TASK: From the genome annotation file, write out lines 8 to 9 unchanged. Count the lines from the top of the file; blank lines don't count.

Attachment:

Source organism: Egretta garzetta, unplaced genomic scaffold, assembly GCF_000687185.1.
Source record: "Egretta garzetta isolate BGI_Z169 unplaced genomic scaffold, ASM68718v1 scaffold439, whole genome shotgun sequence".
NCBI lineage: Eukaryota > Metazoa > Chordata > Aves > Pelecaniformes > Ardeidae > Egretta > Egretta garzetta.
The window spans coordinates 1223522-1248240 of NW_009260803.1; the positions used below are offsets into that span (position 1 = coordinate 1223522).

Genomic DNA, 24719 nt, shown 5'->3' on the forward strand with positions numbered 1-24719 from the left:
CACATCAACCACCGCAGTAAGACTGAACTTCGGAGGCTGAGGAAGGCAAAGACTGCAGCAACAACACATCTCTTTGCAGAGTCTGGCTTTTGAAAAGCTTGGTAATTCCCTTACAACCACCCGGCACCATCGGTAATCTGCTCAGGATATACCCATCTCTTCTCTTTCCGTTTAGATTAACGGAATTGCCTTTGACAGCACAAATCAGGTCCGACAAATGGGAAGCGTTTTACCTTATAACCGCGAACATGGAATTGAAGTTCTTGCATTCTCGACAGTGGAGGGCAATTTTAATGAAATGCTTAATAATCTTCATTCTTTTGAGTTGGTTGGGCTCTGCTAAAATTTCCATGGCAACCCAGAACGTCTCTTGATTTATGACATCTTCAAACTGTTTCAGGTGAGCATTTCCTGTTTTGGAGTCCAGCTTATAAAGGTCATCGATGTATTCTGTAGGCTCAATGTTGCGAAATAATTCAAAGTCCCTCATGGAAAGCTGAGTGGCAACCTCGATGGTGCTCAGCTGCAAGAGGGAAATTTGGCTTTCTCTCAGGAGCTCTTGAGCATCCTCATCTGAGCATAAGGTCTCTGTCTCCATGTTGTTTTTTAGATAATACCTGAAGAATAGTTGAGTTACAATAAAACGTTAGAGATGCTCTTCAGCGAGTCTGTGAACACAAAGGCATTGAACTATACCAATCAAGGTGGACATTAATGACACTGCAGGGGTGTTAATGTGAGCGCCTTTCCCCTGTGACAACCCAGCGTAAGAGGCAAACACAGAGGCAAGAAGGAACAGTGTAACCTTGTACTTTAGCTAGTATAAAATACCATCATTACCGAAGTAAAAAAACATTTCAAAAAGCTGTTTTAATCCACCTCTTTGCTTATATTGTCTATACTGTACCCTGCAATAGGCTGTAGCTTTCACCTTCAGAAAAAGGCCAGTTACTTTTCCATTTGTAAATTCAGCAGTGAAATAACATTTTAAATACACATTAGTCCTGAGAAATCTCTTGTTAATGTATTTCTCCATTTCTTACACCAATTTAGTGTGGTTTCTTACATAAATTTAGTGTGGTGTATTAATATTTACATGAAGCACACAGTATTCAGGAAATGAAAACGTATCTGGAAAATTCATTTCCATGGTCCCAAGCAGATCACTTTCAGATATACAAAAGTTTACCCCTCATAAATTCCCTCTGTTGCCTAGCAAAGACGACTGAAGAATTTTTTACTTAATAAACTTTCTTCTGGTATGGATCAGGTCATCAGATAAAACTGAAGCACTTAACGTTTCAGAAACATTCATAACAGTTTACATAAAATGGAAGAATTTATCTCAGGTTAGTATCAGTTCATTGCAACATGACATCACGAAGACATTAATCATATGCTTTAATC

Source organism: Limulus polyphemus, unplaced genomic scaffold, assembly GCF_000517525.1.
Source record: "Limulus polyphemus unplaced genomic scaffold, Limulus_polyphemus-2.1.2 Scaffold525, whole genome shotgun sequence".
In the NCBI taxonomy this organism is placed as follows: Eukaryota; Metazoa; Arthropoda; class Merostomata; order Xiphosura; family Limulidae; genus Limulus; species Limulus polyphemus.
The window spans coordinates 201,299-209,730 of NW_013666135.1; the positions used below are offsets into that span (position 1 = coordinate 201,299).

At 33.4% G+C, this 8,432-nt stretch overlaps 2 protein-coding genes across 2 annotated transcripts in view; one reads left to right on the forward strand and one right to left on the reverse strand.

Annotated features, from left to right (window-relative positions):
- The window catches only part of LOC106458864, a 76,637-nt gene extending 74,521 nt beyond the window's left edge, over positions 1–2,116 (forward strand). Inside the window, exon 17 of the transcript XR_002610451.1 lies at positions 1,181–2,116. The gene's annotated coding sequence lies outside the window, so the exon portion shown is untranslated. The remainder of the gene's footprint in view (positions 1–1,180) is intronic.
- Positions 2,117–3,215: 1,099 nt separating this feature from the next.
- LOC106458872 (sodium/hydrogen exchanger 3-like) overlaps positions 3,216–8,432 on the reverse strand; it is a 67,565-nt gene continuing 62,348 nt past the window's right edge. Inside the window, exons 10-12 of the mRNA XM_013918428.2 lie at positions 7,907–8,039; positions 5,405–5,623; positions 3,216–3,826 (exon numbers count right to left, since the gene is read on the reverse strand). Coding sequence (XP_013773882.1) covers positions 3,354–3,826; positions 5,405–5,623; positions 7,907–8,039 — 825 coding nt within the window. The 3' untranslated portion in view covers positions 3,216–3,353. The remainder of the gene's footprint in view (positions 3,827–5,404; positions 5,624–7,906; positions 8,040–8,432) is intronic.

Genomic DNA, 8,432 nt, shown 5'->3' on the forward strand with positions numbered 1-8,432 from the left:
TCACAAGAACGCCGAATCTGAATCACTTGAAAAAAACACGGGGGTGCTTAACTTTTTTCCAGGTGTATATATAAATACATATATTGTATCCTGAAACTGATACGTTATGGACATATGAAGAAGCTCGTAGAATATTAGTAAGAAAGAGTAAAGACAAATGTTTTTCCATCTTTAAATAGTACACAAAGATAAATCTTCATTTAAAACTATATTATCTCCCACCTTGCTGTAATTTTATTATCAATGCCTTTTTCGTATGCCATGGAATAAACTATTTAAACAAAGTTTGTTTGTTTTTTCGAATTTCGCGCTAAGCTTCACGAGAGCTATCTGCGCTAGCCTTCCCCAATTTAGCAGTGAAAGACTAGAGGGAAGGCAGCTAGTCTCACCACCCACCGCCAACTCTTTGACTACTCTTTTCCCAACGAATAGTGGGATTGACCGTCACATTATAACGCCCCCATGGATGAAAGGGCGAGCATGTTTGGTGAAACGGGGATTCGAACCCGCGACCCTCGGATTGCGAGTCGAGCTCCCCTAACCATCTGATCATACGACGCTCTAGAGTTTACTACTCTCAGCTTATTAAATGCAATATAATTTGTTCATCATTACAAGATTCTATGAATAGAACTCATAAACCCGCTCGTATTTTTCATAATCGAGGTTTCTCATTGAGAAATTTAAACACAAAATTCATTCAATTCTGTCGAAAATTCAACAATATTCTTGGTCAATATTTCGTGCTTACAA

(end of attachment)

Source record: "Limulus polyphemus unplaced genomic scaffold, Limulus_polyphemus-2.1.2 Scaffold525, whole genome shotgun sequence".
In the NCBI taxonomy this organism is placed as follows: Eukaryota; Metazoa; Arthropoda; class Merostomata; order Xiphosura; family Limulidae; genus Limulus; species Limulus polyphemus.